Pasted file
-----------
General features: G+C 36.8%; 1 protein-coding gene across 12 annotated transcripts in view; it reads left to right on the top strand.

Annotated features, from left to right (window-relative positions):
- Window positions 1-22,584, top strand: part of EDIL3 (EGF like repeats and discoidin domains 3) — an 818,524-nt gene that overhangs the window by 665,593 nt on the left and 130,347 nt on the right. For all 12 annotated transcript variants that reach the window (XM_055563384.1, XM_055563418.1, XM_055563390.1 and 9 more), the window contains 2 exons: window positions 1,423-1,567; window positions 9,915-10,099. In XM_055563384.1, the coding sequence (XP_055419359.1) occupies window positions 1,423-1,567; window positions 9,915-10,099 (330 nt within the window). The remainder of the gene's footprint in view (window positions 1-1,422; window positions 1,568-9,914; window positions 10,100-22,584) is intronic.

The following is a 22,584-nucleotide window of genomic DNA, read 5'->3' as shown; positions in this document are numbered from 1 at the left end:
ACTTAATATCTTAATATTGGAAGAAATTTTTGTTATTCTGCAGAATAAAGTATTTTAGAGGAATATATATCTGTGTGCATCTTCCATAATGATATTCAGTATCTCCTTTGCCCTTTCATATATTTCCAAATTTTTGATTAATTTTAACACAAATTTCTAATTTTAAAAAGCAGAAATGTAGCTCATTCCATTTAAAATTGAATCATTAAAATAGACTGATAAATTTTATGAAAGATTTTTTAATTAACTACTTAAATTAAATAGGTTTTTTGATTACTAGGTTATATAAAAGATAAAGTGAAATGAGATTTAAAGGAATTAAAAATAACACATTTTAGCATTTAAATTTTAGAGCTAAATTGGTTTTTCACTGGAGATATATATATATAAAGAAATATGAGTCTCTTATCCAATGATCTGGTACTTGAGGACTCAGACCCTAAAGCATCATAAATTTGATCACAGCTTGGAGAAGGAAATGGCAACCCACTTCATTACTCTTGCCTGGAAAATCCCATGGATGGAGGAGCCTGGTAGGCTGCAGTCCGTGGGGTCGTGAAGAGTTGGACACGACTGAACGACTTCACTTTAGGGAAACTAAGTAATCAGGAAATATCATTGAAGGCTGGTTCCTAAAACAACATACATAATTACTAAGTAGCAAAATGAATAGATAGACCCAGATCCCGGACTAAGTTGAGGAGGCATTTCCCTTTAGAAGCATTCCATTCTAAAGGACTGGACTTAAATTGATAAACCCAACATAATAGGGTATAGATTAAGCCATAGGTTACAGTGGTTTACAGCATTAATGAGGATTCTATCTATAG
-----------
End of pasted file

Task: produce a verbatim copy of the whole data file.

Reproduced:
General features: G+C 36.8%; 1 protein-coding gene across 12 annotated transcripts in view; it reads left to right on the top strand.

Annotated features, from left to right (window-relative positions):
- Window positions 1-22,584, top strand: part of EDIL3 (EGF like repeats and discoidin domains 3) — an 818,524-nt gene that overhangs the window by 665,593 nt on the left and 130,347 nt on the right. For all 12 annotated transcript variants that reach the window (XM_055563384.1, XM_055563418.1, XM_055563390.1 and 9 more), the window contains 2 exons: window positions 1,423-1,567; window positions 9,915-10,099. In XM_055563384.1, the coding sequence (XP_055419359.1) occupies window positions 1,423-1,567; window positions 9,915-10,099 (330 nt within the window). The remainder of the gene's footprint in view (window positions 1-1,422; window positions 1,568-9,914; window positions 10,100-22,584) is intronic.

The following is a 22,584-nucleotide window of genomic DNA, read 5'->3' as shown; positions in this document are numbered from 1 at the left end:
ACTTAATATCTTAATATTGGAAGAAATTTTTGTTATTCTGCAGAATAAAGTATTTTAGAGGAATATATATCTGTGTGCATCTTCCATAATGATATTCAGTATCTCCTTTGCCCTTTCATATATTTCCAAATTTTTGATTAATTTTAACACAAATTTCTAATTTTAAAAAGCAGAAATGTAGCTCATTCCATTTAAAATTGAATCATTAAAATAGACTGATAAATTTTATGAAAGATTTTTTAATTAACTACTTAAATTAAATAGGTTTTTTGATTACTAGGTTATATAAAAGATAAAGTGAAATGAGATTTAAAGGAATTAAAAATAACACATTTTAGCATTTAAATTTTAGAGCTAAATTGGTTTTTCACTGGAGATATATATATATAAAGAAATATGAGTCTCTTATCCAATGATCTGGTACTTGAGGACTCAGACCCTAAAGCATCATAAATTTGATCACAGCTTGGAGAAGGAAATGGCAACCCACTTCATTACTCTTGCCTGGAAAATCCCATGGATGGAGGAGCCTGGTAGGCTGCAGTCCGTGGGGTCGTGAAGAGTTGGACACGACTGAACGACTTCACTTTAGGGAAACTAAGTAATCAGGAAATATCATTGAAGGCTGGTTCCTAAAACAACATACATAATTACTAAGTAGCAAAATGAATAGATAGACCCAGATCCCGGACTAAGTTGAGGAGGCATTTCCCTTTAGAAGCATTCCATTCTAAAGGACTGGACTTAAATTGATAAACCCAACATAATAGGGTATAGATTAAGCCATAGGTTACAGTGGTTTACAGCATTAATGAGGATTCTATCTATAG